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What happens when COVID vaccine providers don't use all their doses?

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Posted at 6:34 PM, Feb 05, 2021
and last updated 2021-02-08 18:57:35-05

NORWOOD, Ohio — A CVS customer claims pharmacy employees admitted to throwing away leftover COVID-19 vaccines. The company is hearing a different story from the store's managers but did say that in rare cases, some vaccine doses get trashed.

Matt Moning called it "plain stupidity."

He visited the CVS on Montgomery Road in Norwood on Saturday, when he brought an 80-year-old neighbor to get her coronavirus vaccine. As he waited inside, curiosity over the end-of-the-day leftovers led to frustration.

"I have diabetes, high blood pressure. I'm just a medical mess," he told WCPO. "I figured, well if you don't have an 80-year-old or 70-year-old standing here, I said, you know, will you call me and give me the shot so you don't throw it away?"

Moning said he was surprised by the employee's response.

"He says, 'You know, even if I had it, I wouldn't give it to you,'" Moning said.

In a statement, CVS told WCPO: "We have no reports or evidence of vaccine being improperly disposed of at our pharmacies. Our pharmacy teams remain diligent and trained to ensure waste is prevented and excess doses do not remain at the end of the day. In the rare instance that unused doses become no longer clinically viable and cannot be refrozen, they are either utilized elsewhere for a member of an eligible population or disposed of per (Centers for Disease Control and Prevention) and manufacturer guidelines."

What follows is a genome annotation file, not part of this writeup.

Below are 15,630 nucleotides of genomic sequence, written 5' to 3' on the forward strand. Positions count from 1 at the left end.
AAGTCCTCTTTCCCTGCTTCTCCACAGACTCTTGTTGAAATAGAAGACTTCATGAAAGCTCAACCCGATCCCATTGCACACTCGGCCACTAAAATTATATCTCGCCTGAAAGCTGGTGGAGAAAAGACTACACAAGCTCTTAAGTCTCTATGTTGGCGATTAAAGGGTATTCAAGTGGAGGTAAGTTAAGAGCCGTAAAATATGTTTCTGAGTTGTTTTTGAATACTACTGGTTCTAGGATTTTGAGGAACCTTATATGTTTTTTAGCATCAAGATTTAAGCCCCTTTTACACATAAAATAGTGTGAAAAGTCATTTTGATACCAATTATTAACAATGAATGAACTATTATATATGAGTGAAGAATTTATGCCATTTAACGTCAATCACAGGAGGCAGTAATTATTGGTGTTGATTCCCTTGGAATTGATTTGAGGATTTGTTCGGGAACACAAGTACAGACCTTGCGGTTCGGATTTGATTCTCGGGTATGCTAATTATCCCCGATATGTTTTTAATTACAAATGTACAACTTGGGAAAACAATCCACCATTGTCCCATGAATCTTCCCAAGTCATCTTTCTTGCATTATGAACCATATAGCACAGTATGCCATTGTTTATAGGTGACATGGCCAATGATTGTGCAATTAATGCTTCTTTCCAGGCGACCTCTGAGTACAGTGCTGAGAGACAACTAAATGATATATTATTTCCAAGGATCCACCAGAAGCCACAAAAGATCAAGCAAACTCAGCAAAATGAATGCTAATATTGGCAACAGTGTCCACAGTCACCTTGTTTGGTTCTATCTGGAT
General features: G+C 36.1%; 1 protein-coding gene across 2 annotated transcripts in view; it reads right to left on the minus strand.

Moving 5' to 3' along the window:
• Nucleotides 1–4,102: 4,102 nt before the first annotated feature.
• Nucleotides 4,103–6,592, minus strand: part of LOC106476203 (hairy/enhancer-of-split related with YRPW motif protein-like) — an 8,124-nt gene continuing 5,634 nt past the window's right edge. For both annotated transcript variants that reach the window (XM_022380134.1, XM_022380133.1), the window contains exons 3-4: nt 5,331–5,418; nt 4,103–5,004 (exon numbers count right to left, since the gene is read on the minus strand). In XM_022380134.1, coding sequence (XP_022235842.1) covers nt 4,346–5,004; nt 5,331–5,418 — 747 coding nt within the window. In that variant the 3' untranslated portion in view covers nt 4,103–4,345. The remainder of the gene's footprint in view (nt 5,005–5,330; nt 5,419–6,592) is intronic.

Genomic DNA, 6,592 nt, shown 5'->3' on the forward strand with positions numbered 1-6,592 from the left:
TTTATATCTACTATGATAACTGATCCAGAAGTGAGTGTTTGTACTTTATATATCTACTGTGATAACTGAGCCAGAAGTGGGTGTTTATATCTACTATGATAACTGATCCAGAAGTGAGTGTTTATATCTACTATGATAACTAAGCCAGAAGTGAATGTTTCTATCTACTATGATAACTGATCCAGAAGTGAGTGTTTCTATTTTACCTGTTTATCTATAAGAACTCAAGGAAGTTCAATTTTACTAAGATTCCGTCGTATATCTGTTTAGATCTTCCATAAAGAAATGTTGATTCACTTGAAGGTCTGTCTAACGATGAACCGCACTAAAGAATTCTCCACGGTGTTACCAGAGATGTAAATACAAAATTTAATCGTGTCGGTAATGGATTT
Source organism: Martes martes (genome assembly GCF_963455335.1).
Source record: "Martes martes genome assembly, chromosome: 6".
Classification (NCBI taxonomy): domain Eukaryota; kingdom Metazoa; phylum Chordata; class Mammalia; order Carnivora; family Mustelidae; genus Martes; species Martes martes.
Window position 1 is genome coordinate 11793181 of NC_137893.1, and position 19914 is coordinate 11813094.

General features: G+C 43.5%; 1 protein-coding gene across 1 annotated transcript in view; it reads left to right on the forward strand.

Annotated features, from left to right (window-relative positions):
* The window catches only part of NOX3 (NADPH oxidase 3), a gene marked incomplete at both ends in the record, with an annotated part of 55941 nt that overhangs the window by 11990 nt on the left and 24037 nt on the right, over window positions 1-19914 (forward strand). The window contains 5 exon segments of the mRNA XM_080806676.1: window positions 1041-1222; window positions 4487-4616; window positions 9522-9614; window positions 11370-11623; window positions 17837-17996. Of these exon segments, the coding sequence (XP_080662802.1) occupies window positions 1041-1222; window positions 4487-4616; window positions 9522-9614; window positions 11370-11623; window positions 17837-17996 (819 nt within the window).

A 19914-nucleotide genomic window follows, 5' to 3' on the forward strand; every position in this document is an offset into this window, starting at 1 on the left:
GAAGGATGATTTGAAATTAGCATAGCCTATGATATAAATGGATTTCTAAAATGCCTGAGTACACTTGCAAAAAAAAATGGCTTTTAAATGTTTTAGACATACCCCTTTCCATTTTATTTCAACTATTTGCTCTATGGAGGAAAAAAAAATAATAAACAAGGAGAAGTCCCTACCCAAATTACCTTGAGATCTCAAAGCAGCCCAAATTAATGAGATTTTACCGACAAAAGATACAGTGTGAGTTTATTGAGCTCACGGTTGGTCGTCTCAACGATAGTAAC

Dominic Hopson is an assistant health commissioner for the Cincinnati Health Department. He agreed that waste of COVID-19 vaccine doses is rare.

"We're very proud of that. We have a strong system in place," he said. "It's difficult, but it takes a lot of planning.

CHD counts doses, calls eligible patients on waitlists, and, as a fall-back, calls first responders who still need the vaccine. CVS lacks the same access to police, fire fighters or paramedics and insists they are following all the rules.

"That's government red tape at its best," Moning said. "My thing is, we live in the greatest nation in the world, and they can't figure out how to give a shot? It's pretty easy. If you know you're going to open a vial at four o'clock, you make sure that you got five people lined up to give that shot to."

Several CVS stores across Ohio will be getting extra doses of the vaccines soon, a company spokesperson said Friday. It will be coming from nursing homes that did not use all of their allotment.